Tuesday, 9 March 2010

Explore Cloud Computing today for a couple of quid!

The premise of the cloud is that there is almost no penalty for trying something and failing. Move some applications and try them out. You didn’t get the SLA or characteristics you were looking for? You’re only out a pound or two.

Of course the premise I’m making is that you don’t have to change anything in your services, applications, networking, or infrastructure to give this a try. I make the further premise that the cloud enablement software doesn’t require a services engagement to acquire, install, set up and configure, and manage operationally over time. This week, we made OpSource Cloud available. Give it a try. You can acquire, install, configure, move and run your applications today. No services required. You point us to your virtual machines, our software will automatically show you if they fit in the cloud, and after we’ve transferred them to the cloud, they will look and feel just like they do now, running in your on premise virtualized infrastructure. No engineering. No changes. No agents. No “additions” to your servers. No funny installers.

All this said, there are physics involved. I recommend a simple process that will result in immediate positive results in selecting candidate applications to move and run in the cloud, as well as in the confidence that comes from a “real test” involving complex multi-tier applications which are tied to both premise-naming services and other network services that cannot be moved out of your data center.

For a first application, I suggest finding something that has servers with relatively small disks. Moving disks over the internet can take time. Some ideas include an internal project server running a program management application, Wiki, or SharePoint. Or perhaps a development environment for a JBOSS application, or anything else based on an open source stack. Move and run this, and run the same load testing or characterization/acceptance tests you use today, and see how they perform.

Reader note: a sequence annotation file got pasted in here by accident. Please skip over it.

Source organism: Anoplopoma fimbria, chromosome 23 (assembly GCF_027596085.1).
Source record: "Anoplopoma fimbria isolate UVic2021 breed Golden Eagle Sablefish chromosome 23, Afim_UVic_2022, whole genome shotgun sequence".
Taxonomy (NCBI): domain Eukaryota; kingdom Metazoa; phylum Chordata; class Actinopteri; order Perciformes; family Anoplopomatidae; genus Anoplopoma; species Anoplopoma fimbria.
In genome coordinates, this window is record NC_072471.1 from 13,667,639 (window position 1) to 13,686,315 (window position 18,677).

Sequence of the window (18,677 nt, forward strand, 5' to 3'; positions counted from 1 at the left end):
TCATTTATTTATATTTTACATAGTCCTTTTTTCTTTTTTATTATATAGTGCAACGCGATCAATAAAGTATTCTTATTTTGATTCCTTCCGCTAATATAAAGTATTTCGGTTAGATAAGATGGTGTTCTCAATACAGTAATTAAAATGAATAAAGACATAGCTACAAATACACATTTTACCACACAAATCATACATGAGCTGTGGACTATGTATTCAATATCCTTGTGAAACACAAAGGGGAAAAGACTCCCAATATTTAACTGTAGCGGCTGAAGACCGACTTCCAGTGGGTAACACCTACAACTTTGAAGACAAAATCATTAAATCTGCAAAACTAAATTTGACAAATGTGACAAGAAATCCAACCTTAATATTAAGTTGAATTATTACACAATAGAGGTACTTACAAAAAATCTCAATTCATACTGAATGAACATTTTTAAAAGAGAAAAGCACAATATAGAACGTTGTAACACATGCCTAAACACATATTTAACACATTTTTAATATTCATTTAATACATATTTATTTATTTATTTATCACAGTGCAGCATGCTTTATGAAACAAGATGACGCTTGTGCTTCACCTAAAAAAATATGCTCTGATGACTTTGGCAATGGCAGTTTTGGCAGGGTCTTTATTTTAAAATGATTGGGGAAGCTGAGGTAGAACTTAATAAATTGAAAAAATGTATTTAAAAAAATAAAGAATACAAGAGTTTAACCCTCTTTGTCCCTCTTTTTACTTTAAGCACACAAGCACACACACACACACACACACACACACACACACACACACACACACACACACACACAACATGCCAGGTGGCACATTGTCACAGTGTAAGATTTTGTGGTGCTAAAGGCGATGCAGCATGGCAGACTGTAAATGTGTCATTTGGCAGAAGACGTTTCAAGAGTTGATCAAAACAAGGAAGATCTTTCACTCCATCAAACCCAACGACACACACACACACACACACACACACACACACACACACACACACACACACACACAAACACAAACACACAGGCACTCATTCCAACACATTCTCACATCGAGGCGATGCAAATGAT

For a second application, I suggest taking the web and application tiers of the three-tier application and moving them, leaving the data tier on-premise. Leave your management agents on those servers, and leave them joined to the same domain if they are Windows servers, or using the same naming services. Don’t be concerned if the servers have NFS or CIFS mounts to on-premise NAS storage.

For a more in-depth test, go ahead and move development environments for applications such as PeopleSoft, Siebel, or SAP into the cloud and develop your applications there. Extra desktops for developers make a good initial application to move, as do development support servers such as continuous build, defect tracking, and source code repositories.

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